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I tried to run this $15$ variable feasibility linear programming to see what the solution looks like. Unfortunately it is taking too much time on my laptop. Is there a way to speed it up? Any tips will help.

  Reduce[{0 <= a <= 1, 0 <= b <= 1, 0 <= c <= 1, 0 <= d <= 1, 
   0 <= e <= 1, 0 <= f <= 1, a + b + c == d + e + f == 2, 
   0 <= k <= Min[a, d], 0 <= l <= Min[a, e], 
   0 <= m <= Min[a, f], 0 <= p <= Min[b, d], 
   0 <= q <= Min[b, e], 0 <= r <= Min[b, f], 
   0 <= s <= Min[c, d], 0 <= t <= Min[c, e], 
   0 <= u <= Min[c, f], 
   l + m + k + p + q + r + s + t + u == 4}, {a, b, c, d, e, f, k, l, m,
   p, q, r, s, t, u}]
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  • 2
    $\begingroup$ There is a specific function LinearProgramming. $\endgroup$ – Andrew Apr 11 '18 at 8:28
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    $\begingroup$ Why do you want reduce to rewrite the conditions that defines the feasible region? What's the problem with those you wrote? $\endgroup$ – Coolwater Apr 11 '18 at 9:14
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The conditions of

Reduce[{
  a + b + c == 2,
  d + e + f == 2,
  0 <= k <= Min[a, d, (a + d)/2],
  0 <= l <= Min[a, e, (a + e)/2],
  0 <= m <= Min[a, f, (a + f)/2],
  0 <= p <= Min[b, d, (b + d)/2],
  0 <= q <= Min[b, e, (b + e)/2],
  0 <= r <= Min[b, f, (b + f)/2],
  0 <= s <= Min[c, d, (c + d)/2],
  0 <= t <= Min[c, e, (c + e)/2],
  0 <= u <= Min[c, f, (c + f)/2],
  l + m + k + p + q + r + s + t + u == 4}, {a, b, c, d, e, f, k, l, m, p, q, r, s, t, u}]

translate to conditions with the forms matrix.var ≥ vec, matrix.var = vec and
matrix.var ≤ vec with the following matrices and vectors

(* Greater than 0 *)
mat1 = PadLeft[IdentityMatrix[{9, 15}][[;; 9, ;; 9]], {9, 15}];
vec1 = ConstantArray[{0, 1}, 9];

(* Equal to 2 *)
mat2 = PadRight[{{1, 1, 1, 0, 0, 0}, {0, 0, 0, 1, 1, 1}}, {2, 15}];
vec2 = ConstantArray[{2, 0}, 2];

(* Equal to 4 *)
mat3 = {Join[{0, 0, 0, 0, 0, 0}, ConstantArray[1, 9]]};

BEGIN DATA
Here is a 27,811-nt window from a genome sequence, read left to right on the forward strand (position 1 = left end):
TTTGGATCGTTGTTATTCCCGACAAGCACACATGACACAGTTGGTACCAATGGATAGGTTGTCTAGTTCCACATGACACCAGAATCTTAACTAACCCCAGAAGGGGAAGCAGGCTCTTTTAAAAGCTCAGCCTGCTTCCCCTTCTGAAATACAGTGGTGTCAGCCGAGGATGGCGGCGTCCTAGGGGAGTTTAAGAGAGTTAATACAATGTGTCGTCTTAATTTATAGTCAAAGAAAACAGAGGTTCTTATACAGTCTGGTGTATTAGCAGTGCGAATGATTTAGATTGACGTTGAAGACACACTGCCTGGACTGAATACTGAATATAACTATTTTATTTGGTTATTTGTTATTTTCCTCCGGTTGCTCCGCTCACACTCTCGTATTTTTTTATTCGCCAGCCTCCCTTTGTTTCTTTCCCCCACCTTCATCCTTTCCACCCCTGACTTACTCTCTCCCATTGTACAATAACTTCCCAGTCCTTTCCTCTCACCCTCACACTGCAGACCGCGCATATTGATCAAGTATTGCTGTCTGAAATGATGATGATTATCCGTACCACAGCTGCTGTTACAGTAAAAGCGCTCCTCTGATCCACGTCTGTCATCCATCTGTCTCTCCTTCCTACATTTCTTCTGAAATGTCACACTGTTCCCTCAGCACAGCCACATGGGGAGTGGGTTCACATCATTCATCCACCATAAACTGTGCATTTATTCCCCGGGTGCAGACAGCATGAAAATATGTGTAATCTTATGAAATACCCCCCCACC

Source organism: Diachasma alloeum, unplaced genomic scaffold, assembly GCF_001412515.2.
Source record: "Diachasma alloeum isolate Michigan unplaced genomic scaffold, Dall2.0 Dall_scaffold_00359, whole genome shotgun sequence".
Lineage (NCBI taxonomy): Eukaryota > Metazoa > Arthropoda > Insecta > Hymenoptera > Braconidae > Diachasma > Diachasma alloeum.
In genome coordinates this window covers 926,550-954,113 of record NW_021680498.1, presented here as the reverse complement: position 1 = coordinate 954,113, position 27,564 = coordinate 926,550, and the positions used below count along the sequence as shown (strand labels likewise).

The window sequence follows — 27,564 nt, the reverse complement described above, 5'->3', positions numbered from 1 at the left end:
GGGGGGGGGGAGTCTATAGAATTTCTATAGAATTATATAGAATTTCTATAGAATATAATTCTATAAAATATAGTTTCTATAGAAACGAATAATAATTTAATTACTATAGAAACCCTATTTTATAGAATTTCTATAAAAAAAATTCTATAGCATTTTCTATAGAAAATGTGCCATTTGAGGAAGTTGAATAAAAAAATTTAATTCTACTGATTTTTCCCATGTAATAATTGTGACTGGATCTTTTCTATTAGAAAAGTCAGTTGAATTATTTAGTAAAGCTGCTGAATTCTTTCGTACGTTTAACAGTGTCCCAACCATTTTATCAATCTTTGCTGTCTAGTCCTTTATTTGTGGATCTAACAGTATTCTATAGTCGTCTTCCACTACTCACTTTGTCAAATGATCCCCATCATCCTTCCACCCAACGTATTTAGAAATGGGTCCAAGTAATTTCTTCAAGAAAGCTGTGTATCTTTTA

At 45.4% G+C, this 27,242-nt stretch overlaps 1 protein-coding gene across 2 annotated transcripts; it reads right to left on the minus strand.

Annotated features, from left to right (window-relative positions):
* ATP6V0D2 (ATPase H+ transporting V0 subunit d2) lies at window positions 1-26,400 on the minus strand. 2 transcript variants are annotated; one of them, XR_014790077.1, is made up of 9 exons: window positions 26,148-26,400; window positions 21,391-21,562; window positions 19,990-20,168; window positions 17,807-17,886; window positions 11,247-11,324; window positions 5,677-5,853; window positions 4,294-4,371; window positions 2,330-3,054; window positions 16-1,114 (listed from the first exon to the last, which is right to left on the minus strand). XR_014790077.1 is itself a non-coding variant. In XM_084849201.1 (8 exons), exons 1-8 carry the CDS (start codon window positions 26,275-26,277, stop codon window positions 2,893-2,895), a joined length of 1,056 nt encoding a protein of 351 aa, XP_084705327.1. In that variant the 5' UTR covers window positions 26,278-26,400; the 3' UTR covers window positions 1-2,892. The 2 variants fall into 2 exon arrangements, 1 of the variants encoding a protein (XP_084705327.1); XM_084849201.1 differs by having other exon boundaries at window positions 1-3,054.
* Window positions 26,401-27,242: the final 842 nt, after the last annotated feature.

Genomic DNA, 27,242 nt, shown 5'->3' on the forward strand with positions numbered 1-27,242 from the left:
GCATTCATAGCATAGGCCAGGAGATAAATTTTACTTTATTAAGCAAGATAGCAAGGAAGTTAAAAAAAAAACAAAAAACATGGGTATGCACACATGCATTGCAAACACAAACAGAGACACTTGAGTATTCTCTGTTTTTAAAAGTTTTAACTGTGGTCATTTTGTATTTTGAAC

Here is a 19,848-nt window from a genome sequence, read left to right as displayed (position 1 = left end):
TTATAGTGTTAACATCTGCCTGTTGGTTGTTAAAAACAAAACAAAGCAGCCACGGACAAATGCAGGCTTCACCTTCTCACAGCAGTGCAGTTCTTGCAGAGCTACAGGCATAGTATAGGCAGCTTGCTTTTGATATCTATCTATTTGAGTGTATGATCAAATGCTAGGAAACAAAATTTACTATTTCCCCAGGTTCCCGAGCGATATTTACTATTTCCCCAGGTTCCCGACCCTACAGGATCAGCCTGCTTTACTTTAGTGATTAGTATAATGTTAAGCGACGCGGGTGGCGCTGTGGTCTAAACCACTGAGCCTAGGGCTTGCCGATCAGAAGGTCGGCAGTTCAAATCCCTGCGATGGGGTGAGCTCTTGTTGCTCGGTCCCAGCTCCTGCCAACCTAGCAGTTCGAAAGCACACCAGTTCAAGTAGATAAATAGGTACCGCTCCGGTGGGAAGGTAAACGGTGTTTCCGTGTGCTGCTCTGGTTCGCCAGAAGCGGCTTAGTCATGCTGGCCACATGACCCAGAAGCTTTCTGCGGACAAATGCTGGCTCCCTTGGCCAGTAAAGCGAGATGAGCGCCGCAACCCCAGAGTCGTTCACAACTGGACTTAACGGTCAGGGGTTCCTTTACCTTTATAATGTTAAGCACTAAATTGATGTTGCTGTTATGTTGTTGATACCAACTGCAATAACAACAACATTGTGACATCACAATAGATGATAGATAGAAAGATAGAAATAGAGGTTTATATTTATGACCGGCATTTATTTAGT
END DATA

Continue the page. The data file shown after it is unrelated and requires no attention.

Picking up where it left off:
vec3 = {{4, 0}};

(* Less than inequalities *)
With[{kToU = PadLeft[IdentityMatrix[{9, 15}][[;; 9, ;; 9]], {9, 15}],
      aToC = PadRight[ArrayFlatten[Evaluate[DiagonalMatrix[{#, #, #}]] &[{{1}, {1}, {1}}]], {9, 15}],
       def = Join[#, #, #] &[PadRight[RotateLeft[IdentityMatrix[{3, 6}], {0, 3}], {3, 15}]]},
  mat4 = Join[kToU - aToC, kToU - def, kToU - (aToC + def)/2]];
vec4 = ConstantArray[{0, -1}, 27];

and the remaining inequalites are

varMinMax = PadRight[ConstantArray[{0, 1}, 6], 15, {{-∞, ∞}}];

To minimize a linear combination of the variables, evaluate this code:

LinearProgramming[RandomReal[{-2, 2}, 15],
 Join[mat1, mat2, mat3, mat4],
 Join[vec1, vec2, vec3, vec4],
 varMinMax]
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  • $\begingroup$ is it quick now? Also I am not minimizing (I am doing feasibility). $\endgroup$ – Turbo Apr 11 '18 at 9:05
  • $\begingroup$ How is the output to be interpreted? $\endgroup$ – Turbo Apr 11 '18 at 9:06
  • $\begingroup$ Sorry could you comment where exactly are you doing inequalities? $\endgroup$ – Turbo Apr 11 '18 at 9:11
  • $\begingroup$ @Turbo I construct a matrix and a vector such that matrix.vars ≥ vec are the same inequalities as those you wrote. What I call vec is actually n,2-dimensional. The second column indicates whether the LHS (mat.vars) should be less, equal of greater than the RHS (first column of vec). $\endgroup$ – Coolwater Apr 11 '18 at 9:18
  • $\begingroup$ it works I am just trying to understand your code so I can generalize it. you dont use matrix.var ≥ vec in code. What does join do? some kind of implicit inequality? BTW the o/p is pretty fast. $\endgroup$ – Turbo Apr 11 '18 at 9:22

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